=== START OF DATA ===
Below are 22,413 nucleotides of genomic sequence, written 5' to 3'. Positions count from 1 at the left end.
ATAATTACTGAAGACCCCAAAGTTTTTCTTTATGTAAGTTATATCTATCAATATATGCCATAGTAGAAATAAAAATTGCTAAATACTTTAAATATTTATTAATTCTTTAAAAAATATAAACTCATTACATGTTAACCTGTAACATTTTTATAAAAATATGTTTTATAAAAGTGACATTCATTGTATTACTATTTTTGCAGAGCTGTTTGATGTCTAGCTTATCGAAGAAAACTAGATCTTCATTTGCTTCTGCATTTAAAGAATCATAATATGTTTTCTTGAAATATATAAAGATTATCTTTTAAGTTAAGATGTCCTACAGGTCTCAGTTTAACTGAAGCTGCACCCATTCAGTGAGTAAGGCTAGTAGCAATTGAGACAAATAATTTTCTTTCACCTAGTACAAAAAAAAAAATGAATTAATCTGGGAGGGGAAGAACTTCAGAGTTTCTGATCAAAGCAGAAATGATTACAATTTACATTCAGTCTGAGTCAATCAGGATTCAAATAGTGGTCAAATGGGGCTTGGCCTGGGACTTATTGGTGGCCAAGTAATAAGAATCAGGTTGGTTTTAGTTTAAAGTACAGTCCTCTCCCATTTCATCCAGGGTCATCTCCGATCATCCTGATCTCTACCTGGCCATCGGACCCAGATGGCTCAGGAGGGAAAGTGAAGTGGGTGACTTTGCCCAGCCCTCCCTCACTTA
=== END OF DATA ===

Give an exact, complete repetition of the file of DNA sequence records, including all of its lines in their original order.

Below are 22,413 nucleotides of genomic sequence, written 5' to 3'. Positions count from 1 at the left end.
ATAATTACTGAAGACCCCAAAGTTTTTCTTTATGTAAGTTATATCTATCAATATATGCCATAGTAGAAATAAAAATTGCTAAATACTTTAAATATTTATTAATTCTTTAAAAAATATAAACTCATTACATGTTAACCTGTAACATTTTTATAAAAATATGTTTTATAAAAGTGACATTCATTGTATTACTATTTTTGCAGAGCTGTTTGATGTCTAGCTTATCGAAGAAAACTAGATCTTCATTTGCTTCTGCATTTAAAGAATCATAATATGTTTTCTTGAAATATATAAAGATTATCTTTTAAGTTAAGATGTCCTACAGGTCTCAGTTTAACTGAAGCTGCACCCATTCAGTGAGTAAGGCTAGTAGCAATTGAGACAAATAATTTTCTTTCACCTAGTACAAAAAAAAAAATGAATTAATCTGGGAGGGGAAGAACTTCAGAGTTTCTGATCAAAGCAGAAATGATTACAATTTACATTCAGTCTGAGTCAATCAGGATTCAAATAGTGGTCAAATGGGGCTTGGCCTGGGACTTATTGGTGGCCAAGTAATAAGAATCAGGTTGGTTTTAGTTTAAAGTACAGTCCTCTCCCATTTCATCCAGGGTCATCTCCGATCATCCTGATCTCTACCTGGCCATCGGACCCAGATGGCTCAGGAGGGAAAGTGAAGTGGGTGACTTTGCCCAGCCCTCCCTCACTTA